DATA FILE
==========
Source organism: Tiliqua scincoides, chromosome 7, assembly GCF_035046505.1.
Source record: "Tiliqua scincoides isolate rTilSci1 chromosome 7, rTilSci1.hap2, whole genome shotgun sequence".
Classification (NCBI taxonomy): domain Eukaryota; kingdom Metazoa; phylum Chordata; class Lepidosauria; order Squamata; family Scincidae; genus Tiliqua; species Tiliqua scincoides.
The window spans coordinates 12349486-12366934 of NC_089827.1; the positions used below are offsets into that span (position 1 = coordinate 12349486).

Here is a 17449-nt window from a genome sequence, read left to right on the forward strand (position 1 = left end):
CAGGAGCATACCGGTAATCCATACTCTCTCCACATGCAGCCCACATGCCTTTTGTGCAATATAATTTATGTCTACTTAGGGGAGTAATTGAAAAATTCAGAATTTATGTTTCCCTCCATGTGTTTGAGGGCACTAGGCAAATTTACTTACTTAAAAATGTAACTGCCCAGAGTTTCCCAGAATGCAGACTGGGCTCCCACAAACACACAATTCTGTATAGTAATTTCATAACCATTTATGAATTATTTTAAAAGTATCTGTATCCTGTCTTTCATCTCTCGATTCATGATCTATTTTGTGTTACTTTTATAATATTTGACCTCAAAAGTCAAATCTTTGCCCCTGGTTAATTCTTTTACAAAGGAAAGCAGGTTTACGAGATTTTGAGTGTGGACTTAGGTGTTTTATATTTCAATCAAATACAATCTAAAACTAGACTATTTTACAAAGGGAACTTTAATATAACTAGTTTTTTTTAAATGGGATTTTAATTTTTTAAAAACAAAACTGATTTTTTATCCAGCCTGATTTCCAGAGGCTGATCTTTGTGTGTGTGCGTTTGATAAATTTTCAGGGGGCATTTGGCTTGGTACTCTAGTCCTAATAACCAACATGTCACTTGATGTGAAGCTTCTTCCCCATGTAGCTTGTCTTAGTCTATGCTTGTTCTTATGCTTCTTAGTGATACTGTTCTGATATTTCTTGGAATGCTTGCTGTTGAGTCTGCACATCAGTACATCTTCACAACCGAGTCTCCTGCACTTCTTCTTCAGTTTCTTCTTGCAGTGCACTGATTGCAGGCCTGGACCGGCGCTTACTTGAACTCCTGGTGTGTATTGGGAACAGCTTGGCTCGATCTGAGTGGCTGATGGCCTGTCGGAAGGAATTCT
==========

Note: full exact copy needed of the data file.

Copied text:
Source organism: Tiliqua scincoides, chromosome 7, assembly GCF_035046505.1.
Source record: "Tiliqua scincoides isolate rTilSci1 chromosome 7, rTilSci1.hap2, whole genome shotgun sequence".
Classification (NCBI taxonomy): domain Eukaryota; kingdom Metazoa; phylum Chordata; class Lepidosauria; order Squamata; family Scincidae; genus Tiliqua; species Tiliqua scincoides.
The window spans coordinates 12349486-12366934 of NC_089827.1; the positions used below are offsets into that span (position 1 = coordinate 12349486).

Here is a 17449-nt window from a genome sequence, read left to right on the forward strand (position 1 = left end):
CAGGAGCATACCGGTAATCCATACTCTCTCCACATGCAGCCCACATGCCTTTTGTGCAATATAATTTATGTCTACTTAGGGGAGTAATTGAAAAATTCAGAATTTATGTTTCCCTCCATGTGTTTGAGGGCACTAGGCAAATTTACTTACTTAAAAATGTAACTGCCCAGAGTTTCCCAGAATGCAGACTGGGCTCCCACAAACACACAATTCTGTATAGTAATTTCATAACCATTTATGAATTATTTTAAAAGTATCTGTATCCTGTCTTTCATCTCTCGATTCATGATCTATTTTGTGTTACTTTTATAATATTTGACCTCAAAAGTCAAATCTTTGCCCCTGGTTAATTCTTTTACAAAGGAAAGCAGGTTTACGAGATTTTGAGTGTGGACTTAGGTGTTTTATATTTCAATCAAATACAATCTAAAACTAGACTATTTTACAAAGGGAACTTTAATATAACTAGTTTTTTTTAAATGGGATTTTAATTTTTTAAAAACAAAACTGATTTTTTATCCAGCCTGATTTCCAGAGGCTGATCTTTGTGTGTGTGCGTTTGATAAATTTTCAGGGGGCATTTGGCTTGGTACTCTAGTCCTAATAACCAACATGTCACTTGATGTGAAGCTTCTTCCCCATGTAGCTTGTCTTAGTCTATGCTTGTTCTTATGCTTCTTAGTGATACTGTTCTGATATTTCTTGGAATGCTTGCTGTTGAGTCTGCACATCAGTACATCTTCACAACCGAGTCTCCTGCACTTCTTCTTCAGTTTCTTCTTGCAGTGCACTGATTGCAGGCCTGGACCGGCGCTTACTTGAACTCCTGGTGTGTATTGGGAACAGCTTGGCTCGATCTGAGTGGCTGATGGCCTGTCGGAAGGAATTCT